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Journal of Cross-Cultural Gerontology

, Volume 8, Issue 1, pp 49–69 | Cite as

Division of family property in Taiwan

  • Rose Maria Li
  • Yu Xie
  • Hui-Sheng Lin
Article

Abstract

Since property ownership affords the elderly some control over resources and perhaps even support and respect from potential caretakers, examination of the decision to transfer property to children can help us gain insight into the underlying dynamics of intergenerational exchanges between the elderly and their children. In this paper we use data from the 1989 Survey of Health and Living Status of the Elderly in Taiwan to explore the demographic and social characteristics associated with pre-mortem property division. From both bivariate and multivariate analyses, we find that the likelihood of property division is positively related to age, widowhood, natality in Taiwan, rural residence, and the number of living children, and negatively related to education. After controlling for other characteristics, our results show that widows are more than twice as likely as widowers to have divided all their property. These results lend statistical support to findings in the ethnographic literature on the Chinese family.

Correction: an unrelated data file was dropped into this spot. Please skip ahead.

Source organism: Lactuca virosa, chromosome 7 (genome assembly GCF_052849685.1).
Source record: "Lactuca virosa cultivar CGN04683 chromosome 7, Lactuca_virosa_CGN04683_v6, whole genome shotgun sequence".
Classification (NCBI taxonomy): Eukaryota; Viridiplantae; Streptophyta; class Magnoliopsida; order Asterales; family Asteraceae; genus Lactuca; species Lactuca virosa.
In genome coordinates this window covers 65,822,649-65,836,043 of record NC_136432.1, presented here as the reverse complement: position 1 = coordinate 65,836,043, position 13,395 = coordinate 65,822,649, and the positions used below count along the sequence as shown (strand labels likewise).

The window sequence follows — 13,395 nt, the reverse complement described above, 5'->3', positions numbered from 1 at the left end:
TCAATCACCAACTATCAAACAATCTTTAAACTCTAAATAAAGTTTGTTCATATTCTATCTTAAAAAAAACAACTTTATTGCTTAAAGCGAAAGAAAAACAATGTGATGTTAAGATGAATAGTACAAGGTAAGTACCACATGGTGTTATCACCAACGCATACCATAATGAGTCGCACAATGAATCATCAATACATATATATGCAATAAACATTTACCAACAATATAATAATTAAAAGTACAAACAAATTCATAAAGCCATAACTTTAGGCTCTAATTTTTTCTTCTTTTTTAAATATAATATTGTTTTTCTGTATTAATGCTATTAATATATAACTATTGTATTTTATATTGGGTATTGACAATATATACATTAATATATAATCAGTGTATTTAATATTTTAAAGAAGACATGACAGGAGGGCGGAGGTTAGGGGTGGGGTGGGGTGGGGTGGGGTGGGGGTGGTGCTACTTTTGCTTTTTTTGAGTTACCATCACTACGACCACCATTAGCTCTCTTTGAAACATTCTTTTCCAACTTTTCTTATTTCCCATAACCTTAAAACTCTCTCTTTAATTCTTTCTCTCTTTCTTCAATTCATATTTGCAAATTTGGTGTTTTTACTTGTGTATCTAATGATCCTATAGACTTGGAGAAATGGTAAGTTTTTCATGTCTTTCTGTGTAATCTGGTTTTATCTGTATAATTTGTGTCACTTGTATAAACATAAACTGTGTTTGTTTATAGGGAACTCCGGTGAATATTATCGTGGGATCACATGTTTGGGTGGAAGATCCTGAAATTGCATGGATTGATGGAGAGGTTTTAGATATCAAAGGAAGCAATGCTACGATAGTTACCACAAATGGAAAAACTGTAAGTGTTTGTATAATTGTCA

Key Words

old age security resource control property transfer inheritance Chinese culture Asia 

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Copyright information

© Kluwer Academic Publishers 1993

Authors and Affiliations

  • Rose Maria Li
    • 1
  • Yu Xie
    • 1
  • Hui-Sheng Lin
    • 2
  1. 1.Population Studies CenterUniversity of MichiganAnn ArborU.S.A.
  2. 2.Research and Planning DivisionTaiwan Provincial Institute of Family PlanningTaichungTaiwan Republic of China

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